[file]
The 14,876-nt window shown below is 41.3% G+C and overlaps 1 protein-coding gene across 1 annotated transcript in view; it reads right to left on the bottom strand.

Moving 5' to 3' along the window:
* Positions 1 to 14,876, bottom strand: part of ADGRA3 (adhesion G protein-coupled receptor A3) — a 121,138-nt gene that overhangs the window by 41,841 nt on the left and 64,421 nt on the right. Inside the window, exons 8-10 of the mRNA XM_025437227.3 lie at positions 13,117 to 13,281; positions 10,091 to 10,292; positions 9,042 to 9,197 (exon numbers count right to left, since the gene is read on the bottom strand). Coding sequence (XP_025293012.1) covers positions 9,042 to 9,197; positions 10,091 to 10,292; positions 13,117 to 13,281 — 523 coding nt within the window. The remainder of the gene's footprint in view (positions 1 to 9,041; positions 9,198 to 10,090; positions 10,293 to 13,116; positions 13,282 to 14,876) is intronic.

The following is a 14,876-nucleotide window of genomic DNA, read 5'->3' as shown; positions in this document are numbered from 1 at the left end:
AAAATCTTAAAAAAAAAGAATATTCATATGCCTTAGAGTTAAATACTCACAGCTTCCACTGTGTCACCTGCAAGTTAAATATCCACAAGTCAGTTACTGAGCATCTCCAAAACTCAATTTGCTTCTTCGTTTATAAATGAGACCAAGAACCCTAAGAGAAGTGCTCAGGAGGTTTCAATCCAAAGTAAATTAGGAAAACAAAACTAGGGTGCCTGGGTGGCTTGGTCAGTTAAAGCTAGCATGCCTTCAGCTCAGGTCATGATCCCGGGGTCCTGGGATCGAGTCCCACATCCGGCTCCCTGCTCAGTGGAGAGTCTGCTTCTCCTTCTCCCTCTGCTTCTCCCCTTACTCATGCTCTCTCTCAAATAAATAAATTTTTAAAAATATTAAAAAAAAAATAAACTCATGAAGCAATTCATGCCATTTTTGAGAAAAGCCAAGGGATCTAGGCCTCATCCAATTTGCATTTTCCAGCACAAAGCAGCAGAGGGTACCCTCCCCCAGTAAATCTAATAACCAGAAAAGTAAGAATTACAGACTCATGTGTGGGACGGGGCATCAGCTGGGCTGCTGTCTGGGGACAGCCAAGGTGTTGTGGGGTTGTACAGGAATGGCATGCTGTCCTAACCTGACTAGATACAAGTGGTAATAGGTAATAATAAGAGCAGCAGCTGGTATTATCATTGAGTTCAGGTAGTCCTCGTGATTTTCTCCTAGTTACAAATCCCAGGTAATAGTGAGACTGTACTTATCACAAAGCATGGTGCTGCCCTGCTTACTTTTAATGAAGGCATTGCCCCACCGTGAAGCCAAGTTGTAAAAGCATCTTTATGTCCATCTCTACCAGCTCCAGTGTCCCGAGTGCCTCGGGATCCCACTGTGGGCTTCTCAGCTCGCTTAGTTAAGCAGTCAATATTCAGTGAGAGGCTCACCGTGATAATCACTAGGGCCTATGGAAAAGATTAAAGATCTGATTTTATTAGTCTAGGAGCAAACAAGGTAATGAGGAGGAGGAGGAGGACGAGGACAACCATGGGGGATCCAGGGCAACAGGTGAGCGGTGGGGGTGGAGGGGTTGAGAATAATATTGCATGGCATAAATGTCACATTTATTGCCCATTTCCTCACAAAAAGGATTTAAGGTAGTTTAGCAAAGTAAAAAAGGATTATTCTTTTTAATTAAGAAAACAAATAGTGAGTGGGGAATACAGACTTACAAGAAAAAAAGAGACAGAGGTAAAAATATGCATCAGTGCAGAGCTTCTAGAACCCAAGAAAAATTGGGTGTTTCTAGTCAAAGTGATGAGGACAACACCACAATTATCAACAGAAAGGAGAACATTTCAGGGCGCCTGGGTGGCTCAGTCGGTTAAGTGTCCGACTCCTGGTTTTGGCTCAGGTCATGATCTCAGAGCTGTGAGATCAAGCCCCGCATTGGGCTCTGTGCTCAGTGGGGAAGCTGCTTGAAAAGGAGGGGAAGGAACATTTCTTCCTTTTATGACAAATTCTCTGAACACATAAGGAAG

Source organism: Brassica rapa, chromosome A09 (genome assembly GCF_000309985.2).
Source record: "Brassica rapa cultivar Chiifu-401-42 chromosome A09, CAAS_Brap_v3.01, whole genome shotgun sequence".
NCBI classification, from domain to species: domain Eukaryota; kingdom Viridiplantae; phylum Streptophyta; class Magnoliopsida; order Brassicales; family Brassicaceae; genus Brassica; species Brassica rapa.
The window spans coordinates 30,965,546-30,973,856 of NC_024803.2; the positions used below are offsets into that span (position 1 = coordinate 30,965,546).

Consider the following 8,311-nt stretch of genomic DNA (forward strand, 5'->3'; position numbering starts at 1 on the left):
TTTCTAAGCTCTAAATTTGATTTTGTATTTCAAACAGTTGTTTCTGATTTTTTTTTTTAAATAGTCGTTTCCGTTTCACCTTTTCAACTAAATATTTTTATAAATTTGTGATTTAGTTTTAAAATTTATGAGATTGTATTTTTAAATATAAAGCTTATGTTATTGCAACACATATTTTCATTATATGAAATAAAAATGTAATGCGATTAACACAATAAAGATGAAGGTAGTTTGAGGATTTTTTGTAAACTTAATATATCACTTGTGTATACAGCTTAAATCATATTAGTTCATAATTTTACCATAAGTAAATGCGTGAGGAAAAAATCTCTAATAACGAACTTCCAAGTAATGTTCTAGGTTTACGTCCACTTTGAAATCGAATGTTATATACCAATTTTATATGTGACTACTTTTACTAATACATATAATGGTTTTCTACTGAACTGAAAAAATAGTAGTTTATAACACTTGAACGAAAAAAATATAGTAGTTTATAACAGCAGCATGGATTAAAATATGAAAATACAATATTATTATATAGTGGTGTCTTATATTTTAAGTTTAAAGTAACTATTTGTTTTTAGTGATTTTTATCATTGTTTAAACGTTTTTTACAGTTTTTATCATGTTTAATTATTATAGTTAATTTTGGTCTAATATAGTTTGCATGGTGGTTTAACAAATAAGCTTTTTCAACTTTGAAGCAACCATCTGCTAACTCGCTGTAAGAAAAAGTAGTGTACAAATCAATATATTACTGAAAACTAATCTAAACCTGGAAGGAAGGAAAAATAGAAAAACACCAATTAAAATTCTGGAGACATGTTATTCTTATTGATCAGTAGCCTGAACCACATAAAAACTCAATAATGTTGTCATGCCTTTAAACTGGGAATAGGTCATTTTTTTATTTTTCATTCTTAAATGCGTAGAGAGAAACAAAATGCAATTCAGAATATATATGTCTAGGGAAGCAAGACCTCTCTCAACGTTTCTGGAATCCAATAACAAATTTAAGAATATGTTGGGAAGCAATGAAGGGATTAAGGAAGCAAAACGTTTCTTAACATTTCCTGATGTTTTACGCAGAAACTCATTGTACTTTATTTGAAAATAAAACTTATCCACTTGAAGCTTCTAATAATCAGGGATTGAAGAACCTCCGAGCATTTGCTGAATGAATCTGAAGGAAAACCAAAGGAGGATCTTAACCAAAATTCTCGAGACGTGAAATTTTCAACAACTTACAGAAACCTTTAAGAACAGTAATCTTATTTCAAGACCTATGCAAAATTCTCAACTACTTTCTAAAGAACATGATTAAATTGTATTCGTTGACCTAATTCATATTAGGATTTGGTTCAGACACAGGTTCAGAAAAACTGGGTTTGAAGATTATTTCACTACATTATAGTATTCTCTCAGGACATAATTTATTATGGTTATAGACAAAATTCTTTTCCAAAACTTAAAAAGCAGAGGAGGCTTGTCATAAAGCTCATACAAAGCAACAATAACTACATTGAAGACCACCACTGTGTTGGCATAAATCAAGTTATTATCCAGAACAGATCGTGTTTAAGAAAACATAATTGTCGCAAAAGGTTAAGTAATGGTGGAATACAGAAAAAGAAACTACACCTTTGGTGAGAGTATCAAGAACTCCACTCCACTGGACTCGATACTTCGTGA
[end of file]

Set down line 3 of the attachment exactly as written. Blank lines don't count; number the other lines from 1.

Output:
* Positions 1 to 14,876, bottom strand: part of ADGRA3 (adhesion G protein-coupled receptor A3) — a 121,138-nt gene that overhangs the window by 41,841 nt on the left and 64,421 nt on the right. Inside the window, exons 8-10 of the mRNA XM_025437227.3 lie at positions 13,117 to 13,281; positions 10,091 to 10,292; positions 9,042 to 9,197 (exon numbers count right to left, since the gene is read on the bottom strand). Coding sequence (XP_025293012.1) covers positions 9,042 to 9,197; positions 10,091 to 10,292; positions 13,117 to 13,281 — 523 coding nt within the window. The remainder of the gene's footprint in view (positions 1 to 9,041; positions 9,198 to 10,090; positions 10,293 to 13,116; positions 13,282 to 14,876) is intronic.